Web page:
A comment on values in foreign policy from a practitioner of business may seem like an oxymoron: business has gained a bad reputation worldwide for being particularly focused on short-term results at the cost of the long-term good, and for taking short-cuts in areas ranging from quality standards to tax compliance. The inference is that values in business—if at all present–take a seat right at the back of the room. Yet there is a long tradition of debate and discussion in management and business circles on the place of honesty in delivering sustainable business results. (I use the word ‘honesty’ here as shorthand for ‘keeping one’s promises’ and ‘being true to oneself’ apart from its usual meaning of financial integrity.) And the upshot of that debate is: in the long run, honesty does pay, and there is ample proof of it.
It would be of interest for diplomats to tune into this discussion. For ‘economic diplomacy’ is a growing—if not predominant—part of the foreign office remit in all nations; in other words, diplomats support the promotion of their nations’ business interests. When doing this, diplomats inevitably become complicit in the promises made by businesses, and hence in their final outcomes. So, how businesses look at profits and commercial results vis-à-vis the values stated expansively in their ‘mission statements’ should be of more than academic interest to the foreign policy mandarinate.
In the ancient past, trade consisted of commodities—salt, sugar, tea, coffee and so on. In modern times, practically every commodity consists of branded products: thus, there are many types of cars today beyond the original Model T designed by Henry Ford. A brand is an all-embracing name that not only captures the physical attributes of the product, but also its psychological content. So, an Alfa Romeo is not just a pricy, rakish and fast car with impressive engine performance, but its driver also imagines himself as a would-be James Bond, with the latter’s qualities (values) of courage, style, intelligence and wit. It is this combination of perceived value that enables the Alfa Romeo manufacturer to extract a hefty price from the buyer. Thus, the modern businessman is not just a purveyor of goods and services with a profit motive in mind, he also deals in brands, which are collections of tangible things with mental associations and values embedded in them. Whether the values attributed to the brand are true (or even desirable) is not the point; what matters is whether enough people believe that such a connection exists.
The businessman therefore deals in both interests (profits) and values simultaneously, and he deals with values in two ways. The first way is to create a brand which has the right mix of physical attributes and values/psychological content—if he gets this proportion wrong (an ugly Alfa Romeo!), the customer will notice the dissonance and promptly reject the product or not pay the full price. The second way is to be ‘honest’ with the customer—fulfilling his promises as to delivery, quality, service, warranty, etc—and to do so consistently over the complete period of his relationship with the customer.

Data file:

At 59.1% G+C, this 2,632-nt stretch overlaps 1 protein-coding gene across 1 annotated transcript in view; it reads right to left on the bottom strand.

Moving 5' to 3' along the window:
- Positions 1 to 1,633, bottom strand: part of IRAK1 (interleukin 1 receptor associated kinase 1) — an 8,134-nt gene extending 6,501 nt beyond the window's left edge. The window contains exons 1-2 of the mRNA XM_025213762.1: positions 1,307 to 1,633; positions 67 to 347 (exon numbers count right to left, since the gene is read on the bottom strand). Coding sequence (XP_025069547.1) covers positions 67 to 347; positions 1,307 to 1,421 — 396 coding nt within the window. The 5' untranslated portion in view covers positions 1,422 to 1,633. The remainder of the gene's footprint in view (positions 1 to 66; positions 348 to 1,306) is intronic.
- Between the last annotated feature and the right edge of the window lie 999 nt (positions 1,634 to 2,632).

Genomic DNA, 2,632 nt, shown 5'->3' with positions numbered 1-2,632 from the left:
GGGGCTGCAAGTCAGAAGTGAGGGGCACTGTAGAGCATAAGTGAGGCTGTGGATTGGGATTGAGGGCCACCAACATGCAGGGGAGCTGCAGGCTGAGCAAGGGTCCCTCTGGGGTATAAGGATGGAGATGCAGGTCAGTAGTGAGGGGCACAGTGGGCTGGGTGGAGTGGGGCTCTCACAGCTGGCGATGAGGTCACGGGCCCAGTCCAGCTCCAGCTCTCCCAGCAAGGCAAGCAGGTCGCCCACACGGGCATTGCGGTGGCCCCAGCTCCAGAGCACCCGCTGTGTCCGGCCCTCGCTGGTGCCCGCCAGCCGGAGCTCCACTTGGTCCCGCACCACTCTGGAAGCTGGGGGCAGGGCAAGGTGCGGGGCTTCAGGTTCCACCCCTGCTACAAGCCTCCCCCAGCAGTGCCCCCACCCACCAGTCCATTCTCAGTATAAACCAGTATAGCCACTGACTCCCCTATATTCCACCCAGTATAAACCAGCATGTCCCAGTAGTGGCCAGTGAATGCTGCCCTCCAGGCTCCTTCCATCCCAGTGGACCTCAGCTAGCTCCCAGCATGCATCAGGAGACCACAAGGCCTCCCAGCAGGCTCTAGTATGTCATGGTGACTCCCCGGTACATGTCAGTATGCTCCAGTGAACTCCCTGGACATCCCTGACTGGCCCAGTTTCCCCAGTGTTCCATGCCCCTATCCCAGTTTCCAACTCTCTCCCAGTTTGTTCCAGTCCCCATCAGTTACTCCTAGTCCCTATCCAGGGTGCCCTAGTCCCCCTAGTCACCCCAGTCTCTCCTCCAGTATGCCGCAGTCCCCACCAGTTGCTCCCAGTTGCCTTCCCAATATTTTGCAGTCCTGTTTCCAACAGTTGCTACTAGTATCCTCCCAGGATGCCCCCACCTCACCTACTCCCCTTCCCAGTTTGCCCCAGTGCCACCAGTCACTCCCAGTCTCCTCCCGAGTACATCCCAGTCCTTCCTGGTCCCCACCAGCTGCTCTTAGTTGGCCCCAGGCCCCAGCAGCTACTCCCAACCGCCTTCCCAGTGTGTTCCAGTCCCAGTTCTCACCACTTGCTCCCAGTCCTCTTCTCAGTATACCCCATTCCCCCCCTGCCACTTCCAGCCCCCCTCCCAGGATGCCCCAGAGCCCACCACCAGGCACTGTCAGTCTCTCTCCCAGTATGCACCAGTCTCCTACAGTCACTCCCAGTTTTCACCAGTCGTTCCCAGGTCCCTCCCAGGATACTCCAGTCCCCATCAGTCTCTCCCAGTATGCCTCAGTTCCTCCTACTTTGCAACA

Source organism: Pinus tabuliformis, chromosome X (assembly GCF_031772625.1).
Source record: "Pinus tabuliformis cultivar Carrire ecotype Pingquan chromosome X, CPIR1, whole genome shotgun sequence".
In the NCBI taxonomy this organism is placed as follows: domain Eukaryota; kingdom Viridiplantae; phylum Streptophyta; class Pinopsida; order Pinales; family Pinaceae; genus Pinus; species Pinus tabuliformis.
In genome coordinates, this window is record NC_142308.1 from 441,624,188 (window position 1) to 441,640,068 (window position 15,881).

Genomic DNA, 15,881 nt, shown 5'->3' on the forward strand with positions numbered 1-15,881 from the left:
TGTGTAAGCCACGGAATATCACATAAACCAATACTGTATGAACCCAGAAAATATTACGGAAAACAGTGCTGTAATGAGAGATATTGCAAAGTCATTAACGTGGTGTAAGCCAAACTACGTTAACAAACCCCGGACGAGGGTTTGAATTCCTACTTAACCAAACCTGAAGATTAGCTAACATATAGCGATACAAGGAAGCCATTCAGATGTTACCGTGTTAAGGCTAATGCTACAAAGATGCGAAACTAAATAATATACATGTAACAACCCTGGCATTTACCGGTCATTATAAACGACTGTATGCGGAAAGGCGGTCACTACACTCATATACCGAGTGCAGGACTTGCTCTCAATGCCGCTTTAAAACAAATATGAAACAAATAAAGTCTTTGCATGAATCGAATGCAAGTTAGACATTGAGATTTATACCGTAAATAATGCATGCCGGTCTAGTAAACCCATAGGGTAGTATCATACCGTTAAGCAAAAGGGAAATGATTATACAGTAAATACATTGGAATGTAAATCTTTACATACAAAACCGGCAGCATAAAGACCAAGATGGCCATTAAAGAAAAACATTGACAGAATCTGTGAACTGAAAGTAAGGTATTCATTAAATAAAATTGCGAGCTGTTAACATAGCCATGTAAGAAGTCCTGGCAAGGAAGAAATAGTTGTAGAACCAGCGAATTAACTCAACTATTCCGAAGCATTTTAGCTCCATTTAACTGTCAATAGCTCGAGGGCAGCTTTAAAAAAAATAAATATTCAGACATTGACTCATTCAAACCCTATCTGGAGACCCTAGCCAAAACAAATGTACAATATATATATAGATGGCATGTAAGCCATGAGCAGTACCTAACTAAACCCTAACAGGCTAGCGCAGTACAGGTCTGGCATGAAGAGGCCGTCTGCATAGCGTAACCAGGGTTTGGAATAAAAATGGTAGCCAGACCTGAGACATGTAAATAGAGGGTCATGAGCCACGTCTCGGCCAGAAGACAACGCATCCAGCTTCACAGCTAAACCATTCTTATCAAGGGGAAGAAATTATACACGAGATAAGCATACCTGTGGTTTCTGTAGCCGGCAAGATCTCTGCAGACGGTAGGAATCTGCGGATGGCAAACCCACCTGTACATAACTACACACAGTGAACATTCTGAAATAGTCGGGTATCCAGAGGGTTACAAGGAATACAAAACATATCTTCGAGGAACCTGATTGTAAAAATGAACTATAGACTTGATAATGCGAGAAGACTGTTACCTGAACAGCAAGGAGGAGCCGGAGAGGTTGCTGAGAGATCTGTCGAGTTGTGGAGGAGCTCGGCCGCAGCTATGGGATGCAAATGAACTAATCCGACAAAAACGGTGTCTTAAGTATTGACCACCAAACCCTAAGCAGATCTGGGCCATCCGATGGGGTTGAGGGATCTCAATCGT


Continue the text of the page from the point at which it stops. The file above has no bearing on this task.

We may visualize the diplomat as engaging in a not dissimilar process, for the nation, too, can be conjectured as a ‘brand’—consider the Government’s ‘Incredible India’ campaign. In that campaign, ‘India’ as a brand evokes a certain imagery, made up of the tangible (geography, population, GDP etc) and the intangible (philosophy, history, customs, traditions etc). There is of course a tension between the brand as imagined by the ‘customer’ (the other nation) and his actual experience of it. This is the gap that the diplomat must cover, to protect the interests of his own country as well as maintain the credibility and continuity of the relationship with the other nation.
It is true that in the business world, there are a lot of people who have got away with shoddy practices and by defrauding customers. But in a competitive world, this ‘strategy’ is not a sustainable one. Sooner or later, bad quality or poor service find their own level. After all, to be a great company and to reach the heights of performance, you need to win the trust of a large and growing number of customers, and to do so consistently. That is only possible through honest and authentic conduct. It has been shown time and again that customers will accept bad news with grace, if presented with the reasons truthfully with an intention of making amends.
As human beings, we are very sensitive in detecting honesty and authenticity in others. Words or behaviour which seem uncharacteristic, arouse suspicion or anxiety. The opposite is also true—that we value honesty even if it means a temporary setback in attaining our ‘interests’. Honesty ensures that the world around us has some measure of predictability and is not completely anarchic or chaotic. Honesty and ‘values’ provide this anchor, and thus are valued in themselves. Take the example of the Nordic countries—they are small in both size and population, but their voice in world affairs carries weight in much greater proportion since they are viewed as committed to democracy, human rights, egalitarianism, global peace, well-being and environmental sustainability. (In recent years, however, this reputation has taken something of a knock, with their swing towards anti-immigrant and nativist policies.)
Interests and values, therefore, are two sides of the same coin. Following interests at the cost of values will result—sooner or later—in behaviour labelled as selfish and transactional, with no greater success in diplomacy than in other spheres of human life. To follow only values without a care for interests might result in the loss of survival or independence, for individual or nation. As always, to knit the two into a Middle Path, is what seems best.